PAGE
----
Facebook and the threat of cross-platform privacy leakage

Some of the best performing stocks in the US are the large Internet-centric technology stocks like Facebook. But Facebook’s data breach represents a threat to them from regulators

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Some of the best performing stocks in the US are the large Internet-centric technology stocks like Facebook. There is even an acronym, FANG, to describe Facebook, Amazon, Netflix and Google. Add Apple and, together, these five stocks account for one quarter of the Nasdaq’s total market capitalization. They are huge. And Facebook’s data breach represents a threat to them.

The Facebook trade-off

And while the animus is directed at Facebook, the potential regulatory risk represents a threat to all of these players, particularly the one that operate across multiple business lines, including Verizon since it owns Yahoo and AOL.

Here’s why Facebook is important.

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Facebook has created an ecosystem where people who know one another can share photos, opinions, messages, links and a ton more. No other social network allows one to share so much private information in such a multitude of different ways. And so Facebook has strong networks effects that make joining and staying in the network compelling. This is especially true now that so many users are in Facebook’s database.

But since the network itself is free in order to maintain those network effects, Facebook must rely on advertising to monetize its site. The beauty of the Internet is that it allows advertising to be targeted. And so Facebook actively petitions users for more and more data as a quid pro quo; you reveal more about your preferences and life history, and we will put you in touch with more people, more organizations and more news that fit those preferences without your having to search for anything on your own. In turn, we get to use that data to target advertising at much higher ad rates. Win-win!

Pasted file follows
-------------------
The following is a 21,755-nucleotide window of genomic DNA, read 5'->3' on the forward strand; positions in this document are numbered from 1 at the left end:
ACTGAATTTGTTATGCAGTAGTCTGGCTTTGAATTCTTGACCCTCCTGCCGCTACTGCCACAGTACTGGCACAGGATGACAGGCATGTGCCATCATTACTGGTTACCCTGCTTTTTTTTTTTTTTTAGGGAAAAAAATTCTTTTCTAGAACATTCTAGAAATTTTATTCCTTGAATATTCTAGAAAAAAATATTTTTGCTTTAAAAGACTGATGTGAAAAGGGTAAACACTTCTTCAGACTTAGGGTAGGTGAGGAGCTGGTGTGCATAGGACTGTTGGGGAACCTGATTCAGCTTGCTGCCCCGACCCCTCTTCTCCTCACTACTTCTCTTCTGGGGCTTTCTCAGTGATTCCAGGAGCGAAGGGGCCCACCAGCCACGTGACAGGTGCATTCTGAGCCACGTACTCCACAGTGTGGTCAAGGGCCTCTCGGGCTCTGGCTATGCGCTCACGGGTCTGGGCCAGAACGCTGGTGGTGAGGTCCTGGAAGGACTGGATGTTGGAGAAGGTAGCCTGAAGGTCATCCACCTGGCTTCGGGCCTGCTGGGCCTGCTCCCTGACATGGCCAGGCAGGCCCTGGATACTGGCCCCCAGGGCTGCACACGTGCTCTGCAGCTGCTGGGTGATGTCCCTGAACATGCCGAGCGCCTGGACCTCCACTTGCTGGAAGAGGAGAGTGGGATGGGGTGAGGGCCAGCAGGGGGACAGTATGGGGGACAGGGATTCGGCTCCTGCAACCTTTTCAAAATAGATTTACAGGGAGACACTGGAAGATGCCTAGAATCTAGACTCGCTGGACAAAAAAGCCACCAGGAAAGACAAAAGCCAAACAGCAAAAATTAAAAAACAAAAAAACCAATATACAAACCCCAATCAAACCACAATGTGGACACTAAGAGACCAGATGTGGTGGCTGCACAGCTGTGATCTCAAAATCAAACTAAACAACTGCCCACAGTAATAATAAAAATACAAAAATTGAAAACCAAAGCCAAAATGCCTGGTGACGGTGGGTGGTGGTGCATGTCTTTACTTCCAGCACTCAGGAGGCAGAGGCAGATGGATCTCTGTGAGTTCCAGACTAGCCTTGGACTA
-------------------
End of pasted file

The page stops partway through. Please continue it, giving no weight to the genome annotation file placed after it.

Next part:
As the utility of Facebook has increased, people have become more comfortable sharing a lot of private information on Facebook with family and friends. But, the trade-off, of course, is privacy.People might say, “I have nothing to hide. What’s the big deal”. But when data leaks happen, those same people recoil in horror. And then they want the government to crack down. No one wants their whole life exposed for all to see.

Facebook data sharing

Here’s what happened with Cambridge Analytica and why I believe regulatory risk is acute.

Now, most people are fine with Facebook’s storing private data as long as it remains at Facebook and remains ‘anonymized’ when used for advertising targeting. The same is true about Amazon, Netflix, Microsoft, Google or Verizon.

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But Facebook didn’t keep all of your data private. If you consented, it shared the data with third parties in a way that allowed those third parties to also store your anonymized data as well. And while supposedly no one can reverse engineer identities, we know from the Snowden leaks that’s actually not true. So effectively, third parties would now have your data and be able to manipulate it for their purposes.